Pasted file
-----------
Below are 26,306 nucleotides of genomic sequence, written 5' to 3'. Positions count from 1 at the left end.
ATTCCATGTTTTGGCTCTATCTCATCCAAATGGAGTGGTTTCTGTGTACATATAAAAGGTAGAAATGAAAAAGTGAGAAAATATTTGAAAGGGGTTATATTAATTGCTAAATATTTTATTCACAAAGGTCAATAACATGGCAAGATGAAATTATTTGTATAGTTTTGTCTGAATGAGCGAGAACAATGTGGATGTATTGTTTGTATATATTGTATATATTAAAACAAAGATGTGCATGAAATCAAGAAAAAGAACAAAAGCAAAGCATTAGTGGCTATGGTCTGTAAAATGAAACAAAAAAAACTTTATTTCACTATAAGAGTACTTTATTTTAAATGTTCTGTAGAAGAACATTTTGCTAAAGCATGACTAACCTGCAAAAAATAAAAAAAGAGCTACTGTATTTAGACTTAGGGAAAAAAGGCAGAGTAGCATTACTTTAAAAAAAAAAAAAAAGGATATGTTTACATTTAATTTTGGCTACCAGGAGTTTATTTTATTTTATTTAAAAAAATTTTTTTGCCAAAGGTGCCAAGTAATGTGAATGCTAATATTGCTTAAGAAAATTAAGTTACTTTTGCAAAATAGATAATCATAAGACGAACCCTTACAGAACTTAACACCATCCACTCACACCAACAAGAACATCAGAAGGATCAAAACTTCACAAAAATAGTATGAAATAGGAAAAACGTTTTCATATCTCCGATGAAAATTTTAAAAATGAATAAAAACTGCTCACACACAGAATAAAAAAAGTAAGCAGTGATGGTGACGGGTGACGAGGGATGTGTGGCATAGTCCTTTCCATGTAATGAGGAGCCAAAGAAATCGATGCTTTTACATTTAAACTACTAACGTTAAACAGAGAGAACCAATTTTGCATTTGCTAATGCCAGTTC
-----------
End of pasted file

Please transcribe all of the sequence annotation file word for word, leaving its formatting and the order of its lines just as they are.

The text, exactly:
Below are 26,306 nucleotides of genomic sequence, written 5' to 3'. Positions count from 1 at the left end.
ATTCCATGTTTTGGCTCTATCTCATCCAAATGGAGTGGTTTCTGTGTACATATAAAAGGTAGAAATGAAAAAGTGAGAAAATATTTGAAAGGGGTTATATTAATTGCTAAATATTTTATTCACAAAGGTCAATAACATGGCAAGATGAAATTATTTGTATAGTTTTGTCTGAATGAGCGAGAACAATGTGGATGTATTGTTTGTATATATTGTATATATTAAAACAAAGATGTGCATGAAATCAAGAAAAAGAACAAAAGCAAAGCATTAGTGGCTATGGTCTGTAAAATGAAACAAAAAAAACTTTATTTCACTATAAGAGTACTTTATTTTAAATGTTCTGTAGAAGAACATTTTGCTAAAGCATGACTAACCTGCAAAAAATAAAAAAAGAGCTACTGTATTTAGACTTAGGGAAAAAAGGCAGAGTAGCATTACTTTAAAAAAAAAAAAAAAGGATATGTTTACATTTAATTTTGGCTACCAGGAGTTTATTTTATTTTATTTAAAAAAATTTTTTTGCCAAAGGTGCCAAGTAATGTGAATGCTAATATTGCTTAAGAAAATTAAGTTACTTTTGCAAAATAGATAATCATAAGACGAACCCTTACAGAACTTAACACCATCCACTCACACCAACAAGAACATCAGAAGGATCAAAACTTCACAAAAATAGTATGAAATAGGAAAAACGTTTTCATATCTCCGATGAAAATTTTAAAAATGAATAAAAACTGCTCACACACAGAATAAAAAAAGTAAGCAGTGATGGTGACGGGTGACGAGGGATGTGTGGCATAGTCCTTTCCATGTAATGAGGAGCCAAAGAAATCGATGCTTTTACATTTAAACTACTAACGTTAAACAGAGAGAACCAATTTTGCATTTGCTAATGCCAGTTC